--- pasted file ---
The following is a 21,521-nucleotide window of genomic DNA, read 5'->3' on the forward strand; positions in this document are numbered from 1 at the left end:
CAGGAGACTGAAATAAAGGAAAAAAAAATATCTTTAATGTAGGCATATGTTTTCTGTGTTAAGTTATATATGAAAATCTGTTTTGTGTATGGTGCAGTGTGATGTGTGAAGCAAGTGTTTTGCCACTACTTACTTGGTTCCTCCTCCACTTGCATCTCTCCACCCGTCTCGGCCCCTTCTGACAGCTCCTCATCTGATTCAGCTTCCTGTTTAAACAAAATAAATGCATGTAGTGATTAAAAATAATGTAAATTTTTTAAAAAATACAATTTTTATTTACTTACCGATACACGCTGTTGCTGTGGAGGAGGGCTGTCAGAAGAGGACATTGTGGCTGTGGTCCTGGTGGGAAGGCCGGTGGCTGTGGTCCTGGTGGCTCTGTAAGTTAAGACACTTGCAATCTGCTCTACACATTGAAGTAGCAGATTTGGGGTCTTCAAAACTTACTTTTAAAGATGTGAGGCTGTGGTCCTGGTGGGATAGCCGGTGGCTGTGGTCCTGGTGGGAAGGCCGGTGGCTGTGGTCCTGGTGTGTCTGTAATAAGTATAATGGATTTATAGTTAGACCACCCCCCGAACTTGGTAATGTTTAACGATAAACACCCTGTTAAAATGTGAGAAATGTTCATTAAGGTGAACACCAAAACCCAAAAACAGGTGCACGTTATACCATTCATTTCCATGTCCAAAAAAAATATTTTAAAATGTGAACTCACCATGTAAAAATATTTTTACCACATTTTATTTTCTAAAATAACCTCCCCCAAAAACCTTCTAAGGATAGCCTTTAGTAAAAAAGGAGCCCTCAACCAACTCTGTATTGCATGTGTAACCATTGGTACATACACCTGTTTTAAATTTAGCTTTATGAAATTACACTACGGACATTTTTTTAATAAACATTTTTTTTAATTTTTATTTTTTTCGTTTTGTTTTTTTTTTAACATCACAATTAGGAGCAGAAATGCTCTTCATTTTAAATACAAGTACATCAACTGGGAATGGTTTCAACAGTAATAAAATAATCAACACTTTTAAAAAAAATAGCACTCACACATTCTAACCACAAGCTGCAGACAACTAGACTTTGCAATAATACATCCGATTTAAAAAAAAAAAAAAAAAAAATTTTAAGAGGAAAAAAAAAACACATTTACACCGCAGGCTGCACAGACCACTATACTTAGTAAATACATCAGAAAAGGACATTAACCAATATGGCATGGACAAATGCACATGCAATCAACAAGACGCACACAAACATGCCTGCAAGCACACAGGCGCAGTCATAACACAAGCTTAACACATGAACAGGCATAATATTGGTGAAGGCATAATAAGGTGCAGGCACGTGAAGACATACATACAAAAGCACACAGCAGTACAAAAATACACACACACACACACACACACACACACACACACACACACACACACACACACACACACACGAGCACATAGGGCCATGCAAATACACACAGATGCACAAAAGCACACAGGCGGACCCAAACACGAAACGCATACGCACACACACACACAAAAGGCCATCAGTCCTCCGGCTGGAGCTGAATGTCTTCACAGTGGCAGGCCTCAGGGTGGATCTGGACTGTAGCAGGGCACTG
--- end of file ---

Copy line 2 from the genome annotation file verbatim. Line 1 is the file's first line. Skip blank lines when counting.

CAGGAGACTGAAATAAAGGAAAAAAAAATATCTTTAATGTAGGCATATGTTTTCTGTGTTAAGTTATATATGAAAATCTGTTTTGTGTATGGTGCAGTGTGATGTGTGAAGCAAGTGTTTTGCCACTACTTACTTGGTTCCTCCTCCACTTGCATCTCTCCACCCGTCTCGGCCCCTTCTGACAGCTCCTCATCTGATTCAGCTTCCTGTTTAAACAAAATAAATGCATGTAGTGATTAAAAATAATGTAAATTTTTTAAAAAATACAATTTTTATTTACTTACCGATACACGCTGTTGCTGTGGAGGAGGGCTGTCAGAAGAGGACATTGTGGCTGTGGTCCTGGTGGGAAGGCCGGTGGCTGTGGTCCTGGTGGCTCTGTAAGTTAAGACACTTGCAATCTGCTCTACACATTGAAGTAGCAGATTTGGGGTCTTCAAAACTTACTTTTAAAGATGTGAGGCTGTGGTCCTGGTGGGATAGCCGGTGGCTGTGGTCCTGGTGGGAAGGCCGGTGGCTGTGGTCCTGGTGTGTCTGTAATAAGTATAATGGATTTATAGTTAGACCACCCCCCGAACTTGGTAATGTTTAACGATAAACACCCTGTTAAAATGTGAGAAATGTTCATTAAGGTGAACACCAAAACCCAAAAACAGGTGCACGTTATACCATTCATTTCCATGTCCAAAAAAAATATTTTAAAATGTGAACTCACCATGTAAAAATATTTTTACCACATTTTATTTTCTAAAATAACCTCCCCCAAAAACCTTCTAAGGATAGCCTTTAGTAAAAAAGGAGCCCTCAACCAACTCTGTATTGCATGTGTAACCATTGGTACATACACCTGTTTTAAATTTAGCTTTATGAAATTACACTACGGACATTTTTTTAATAAACATTTTTTTTAATTTTTATTTTTTTCGTTTTGTTTTTTTTTTAACATCACAATTAGGAGCAGAAATGCTCTTCATTTTAAATACAAGTACATCAACTGGGAATGGTTTCAACAGTAATAAAATAATCAACACTTTTAAAAAAAATAGCACTCACACATTCTAACCACAAGCTGCAGACAACTAGACTTTGCAATAATACATCCGATTTAAAAAAAAAAAAAAAAAAAATTTTAAGAGGAAAAAAAAAACACATTTACACCGCAGGCTGCACAGACCACTATACTTAGTAAATACATCAGAAAAGGACATTAACCAATATGGCATGGACAAATGCACATGCAATCAACAAGACGCACACAAACATGCCTGCAAGCACACAGGCGCAGTCATAACACAAGCTTAACACATGAACAGGCATAATATTGGTGAAGGCATAATAAGGTGCAGGCACGTGAAGACATACATACAAAAGCACACAGCAGTACAAAAATACACACACACACACACACACACACACACACACACACACACACACACACACACACACACACGAGCACATAGGGCCATGCAAATACACACAGATGCACAAAAGCACACAGGCGGACCCAAACACGAAACGCATACGCACACACACACACAAAAGGCCATCAGTCCTCCGGCTGGAGCTGAATGTCTTCACAGTGGCAGGCCTCAGGGTGGATCTGGACTGTAGCAGGGCACTG